Healthcare IT giant Cerner and Truman Medical Centers in Kansas City are working together to create disease management programs that employ patient monitoring technology in patients’ homes.
Algorithms configured in Cerner’s HealtheIntent population health management platform identified select groups of TMC’s patients with conditions such as diabetes and chronic heart failure who might benefit from health monitoring at home.
Cerner’s HealtheIntent technology aggregates and analyzes participants’ health information and sends automated alerts in near real-time to help TMC care teams intervene when they observe data patterns that concern them. Program participants are connected to remote patient monitoring with medical devices that are joined to their electronic health records. The goal, TMC executives say, is to engage patients in their health and improve outcomes.
“While providers deliver care in traditional healthcare settings, health crises or situations typically occur outside of this setting, like their home, workplace or in the community,” Ryan Hamilton, senior vice president of population health at Cerner, said in a statement.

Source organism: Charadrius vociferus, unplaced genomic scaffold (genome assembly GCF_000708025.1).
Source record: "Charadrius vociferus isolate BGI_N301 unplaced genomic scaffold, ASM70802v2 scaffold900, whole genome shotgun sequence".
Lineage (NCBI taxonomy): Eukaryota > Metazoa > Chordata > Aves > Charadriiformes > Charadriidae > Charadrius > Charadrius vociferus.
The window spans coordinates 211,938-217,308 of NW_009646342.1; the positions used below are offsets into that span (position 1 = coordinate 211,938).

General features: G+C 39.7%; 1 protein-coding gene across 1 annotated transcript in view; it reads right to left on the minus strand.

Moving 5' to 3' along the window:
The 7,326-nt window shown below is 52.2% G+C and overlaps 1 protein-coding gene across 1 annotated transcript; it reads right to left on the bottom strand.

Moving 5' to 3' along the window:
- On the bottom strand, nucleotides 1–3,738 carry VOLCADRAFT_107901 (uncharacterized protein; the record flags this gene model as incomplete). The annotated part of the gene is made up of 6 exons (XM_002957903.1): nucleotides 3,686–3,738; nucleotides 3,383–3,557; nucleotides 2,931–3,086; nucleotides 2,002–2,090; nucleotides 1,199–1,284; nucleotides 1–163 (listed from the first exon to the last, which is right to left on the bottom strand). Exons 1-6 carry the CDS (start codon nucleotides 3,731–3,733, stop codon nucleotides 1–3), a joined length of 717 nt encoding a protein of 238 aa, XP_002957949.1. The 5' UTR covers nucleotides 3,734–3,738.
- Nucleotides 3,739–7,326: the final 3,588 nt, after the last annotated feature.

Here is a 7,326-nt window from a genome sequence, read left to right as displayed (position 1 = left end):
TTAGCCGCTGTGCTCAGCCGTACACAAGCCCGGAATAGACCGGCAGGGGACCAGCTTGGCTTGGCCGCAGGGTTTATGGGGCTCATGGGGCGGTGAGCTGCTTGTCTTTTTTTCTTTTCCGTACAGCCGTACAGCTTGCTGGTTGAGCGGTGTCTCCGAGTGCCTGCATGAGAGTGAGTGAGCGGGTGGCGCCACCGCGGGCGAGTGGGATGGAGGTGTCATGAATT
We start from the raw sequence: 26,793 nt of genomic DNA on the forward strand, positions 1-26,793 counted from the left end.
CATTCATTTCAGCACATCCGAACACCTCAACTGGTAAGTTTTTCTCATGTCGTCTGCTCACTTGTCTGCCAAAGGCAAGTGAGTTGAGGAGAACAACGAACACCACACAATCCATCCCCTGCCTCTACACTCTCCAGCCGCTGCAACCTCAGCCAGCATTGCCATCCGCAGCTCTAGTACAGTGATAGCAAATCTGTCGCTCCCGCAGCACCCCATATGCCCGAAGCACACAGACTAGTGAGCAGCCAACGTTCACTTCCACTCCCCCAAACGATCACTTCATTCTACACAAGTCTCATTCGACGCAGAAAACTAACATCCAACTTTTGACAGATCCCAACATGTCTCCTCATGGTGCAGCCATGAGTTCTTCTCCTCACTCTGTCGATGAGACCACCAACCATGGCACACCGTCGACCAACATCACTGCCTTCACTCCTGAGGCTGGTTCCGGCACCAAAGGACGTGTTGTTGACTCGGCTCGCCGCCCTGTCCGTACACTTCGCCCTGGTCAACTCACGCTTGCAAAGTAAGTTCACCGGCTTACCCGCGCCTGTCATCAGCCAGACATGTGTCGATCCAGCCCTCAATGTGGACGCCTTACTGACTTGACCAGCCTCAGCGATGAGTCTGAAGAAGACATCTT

“We joined this strategic relationship with Cerner to research and develop opportunities to improve the health of our population,” said Mitzi Cardenas, senior vice president and chief strategy and information officer at TMC.
Cardenas noted that diabetes and chronic heart failure are not only common, life-threatening and costly diseases, they are also preventable. The goal, as she sees it, is to engage participants in their care, achieve better health and prevent hospital readmissions.
The pilot could lead to the expansion of similar remote patient monitoring programs at TMC and across the healthcare industry.
In October 2015, TMC and Cerner entered into a strategic relationship called KC one. The initiative aims to transform healthcare across Kansas City, tackling questions such as how to lower costs, enhance quality of care and boost patient safety.